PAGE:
Jul 30, 2014
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Shock Sets In From Alleged Fratricide-Suicide

Woodbridge and Westport residents try to make sense of a tragedy with local roots.

Shock Sets In From Alleged Fratricide-Suicide Shock Sets In From Alleged Fratricide-Suicide

 

At Starbucks on Litchfield Turnpike in Woodbridge, residents of towns across the greater New Haven area react with shock and sadness as the topic turns to an alleged murder-suicide that hit close to home Monday. Some hadn't heard about it at all. Some had only heard it mentioned in passing.

One such person was Kate Marlow, a criminal justice major at the University of New Haven who recently moved from Darien to an apartment complex down the street. She says she's heard gunshots outside her window before.

"Sometimes [it bothers me] if I can relate to them in any way—which has happened sometimes—but not the specific case anymore," she says.

But Marlow and her friends at Starbucks were still disturbed to learn about the reports that came from New Haven and Westport yesterday morning. Police say , the New Haven-based company Gordon owned and where Daniel had worked. Daniel, 47, then reportedly drove to his parents' home on Rustic Lane in Westport, where police say he took his own life.

According to police, Daniel's parents discovered his body around 8:30 a.m., and he was pronounced dead, from a self-inflicted gunshot wound, at Norwalk Hospital at 9:13 a.m.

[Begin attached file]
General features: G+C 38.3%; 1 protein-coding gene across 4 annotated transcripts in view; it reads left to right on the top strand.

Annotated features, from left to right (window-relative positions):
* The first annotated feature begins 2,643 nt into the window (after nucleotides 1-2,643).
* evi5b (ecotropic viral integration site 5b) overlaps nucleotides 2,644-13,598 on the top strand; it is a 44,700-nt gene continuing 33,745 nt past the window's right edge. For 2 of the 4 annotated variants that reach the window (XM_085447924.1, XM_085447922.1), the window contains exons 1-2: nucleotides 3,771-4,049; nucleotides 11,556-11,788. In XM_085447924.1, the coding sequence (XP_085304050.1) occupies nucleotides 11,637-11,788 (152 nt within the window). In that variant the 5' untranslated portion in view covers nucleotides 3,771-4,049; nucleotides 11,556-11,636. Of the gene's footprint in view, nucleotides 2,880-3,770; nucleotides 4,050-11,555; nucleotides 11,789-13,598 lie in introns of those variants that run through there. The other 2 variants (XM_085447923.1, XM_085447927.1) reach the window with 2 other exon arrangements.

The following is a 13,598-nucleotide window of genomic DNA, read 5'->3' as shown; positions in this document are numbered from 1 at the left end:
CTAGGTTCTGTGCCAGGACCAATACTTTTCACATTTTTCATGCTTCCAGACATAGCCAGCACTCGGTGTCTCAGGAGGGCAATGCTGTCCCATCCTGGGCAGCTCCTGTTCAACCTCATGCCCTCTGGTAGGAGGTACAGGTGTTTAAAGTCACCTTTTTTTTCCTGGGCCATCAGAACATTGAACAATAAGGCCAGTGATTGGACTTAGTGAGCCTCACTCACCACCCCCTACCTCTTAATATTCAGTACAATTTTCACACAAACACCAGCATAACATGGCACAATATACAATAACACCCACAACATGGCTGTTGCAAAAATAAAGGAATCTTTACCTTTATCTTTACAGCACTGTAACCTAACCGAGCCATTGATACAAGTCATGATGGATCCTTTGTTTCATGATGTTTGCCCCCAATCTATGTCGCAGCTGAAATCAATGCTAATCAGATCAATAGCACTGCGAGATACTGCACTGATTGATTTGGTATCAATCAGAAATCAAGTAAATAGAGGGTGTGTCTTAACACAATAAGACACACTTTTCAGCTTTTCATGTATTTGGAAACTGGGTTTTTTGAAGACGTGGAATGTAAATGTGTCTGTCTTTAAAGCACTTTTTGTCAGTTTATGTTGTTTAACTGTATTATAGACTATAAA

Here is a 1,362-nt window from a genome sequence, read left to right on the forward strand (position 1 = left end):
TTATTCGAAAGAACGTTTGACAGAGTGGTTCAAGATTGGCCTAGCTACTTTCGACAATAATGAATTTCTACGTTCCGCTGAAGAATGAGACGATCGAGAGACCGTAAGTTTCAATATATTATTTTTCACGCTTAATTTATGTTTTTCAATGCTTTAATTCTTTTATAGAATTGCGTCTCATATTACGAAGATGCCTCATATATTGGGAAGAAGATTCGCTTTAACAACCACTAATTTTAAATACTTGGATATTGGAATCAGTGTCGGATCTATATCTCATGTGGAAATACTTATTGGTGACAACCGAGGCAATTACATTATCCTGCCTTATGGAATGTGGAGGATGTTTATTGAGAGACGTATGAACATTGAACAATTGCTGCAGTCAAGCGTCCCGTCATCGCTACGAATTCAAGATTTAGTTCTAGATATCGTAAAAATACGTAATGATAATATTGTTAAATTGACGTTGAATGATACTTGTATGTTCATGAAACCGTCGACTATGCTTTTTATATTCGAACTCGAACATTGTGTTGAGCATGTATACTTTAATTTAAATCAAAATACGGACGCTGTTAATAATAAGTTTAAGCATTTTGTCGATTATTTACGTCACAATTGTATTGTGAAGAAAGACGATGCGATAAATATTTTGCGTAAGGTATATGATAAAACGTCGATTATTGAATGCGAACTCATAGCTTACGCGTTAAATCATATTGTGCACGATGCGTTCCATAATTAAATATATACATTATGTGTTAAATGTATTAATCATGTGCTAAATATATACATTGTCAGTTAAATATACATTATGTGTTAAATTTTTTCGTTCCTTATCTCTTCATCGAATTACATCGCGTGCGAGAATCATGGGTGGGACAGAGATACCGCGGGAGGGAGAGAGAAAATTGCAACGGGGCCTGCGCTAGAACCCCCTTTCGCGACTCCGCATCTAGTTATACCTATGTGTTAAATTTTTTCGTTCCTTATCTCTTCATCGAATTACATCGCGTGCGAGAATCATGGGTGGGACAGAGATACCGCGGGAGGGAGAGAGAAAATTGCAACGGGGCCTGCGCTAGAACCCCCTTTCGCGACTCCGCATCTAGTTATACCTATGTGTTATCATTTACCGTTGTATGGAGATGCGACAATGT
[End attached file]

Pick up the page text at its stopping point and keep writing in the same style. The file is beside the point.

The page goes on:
New Haven police, who investigated the alleged murder at Electrix, have not outlined a motive. Electrix employees told the  New Haven Register that Gordon, 45, a Fairfield resident, had "fired his brother a couple of months ago" and that Daniel could have been taking revenge.

According to a corporate data site, Electrix has more than 30 employees and a gross revenue of about $6 million, with a roster of clients that includes The New York Times. Numerous media outlets are reporting Electrix is a Swisha family business. The company, which was closed following Monday's incident, has not released a statement and no representatives were available for comment.

News of the fratricide-suicide traveled fast. It was the topic of conversation inside Westport Pizzeria just a few hours after police released a statement announcing the alleged fratricide. A man brought it up to a woman who was sitting at the counter around 3 p.m., summarizing a report he had just read online, calling it a "tragedy."

Back at Starbucks in Woodbridge, Marlow and another patron, Heidi Louiseau of West Haven, try to imagine what could have brought about the tragedy. Louiseau, an EMT in Stratford, says the incident reminds her of painful moments from her past—she once dated the brother of a murder-suicide suspect, she says. And she sees cases every day that could end nearly as traumatically.

"I see suicide survivors on the ambulance," she says. "It always makes me feel terrible. There's no worse feeling than when you're taking a young person out of a home—his parents watching the child they loved on the stretcher heading toward the ambulance. I feel like crying, but you know, you can't … What a shame for the parents, for the families."

 

 

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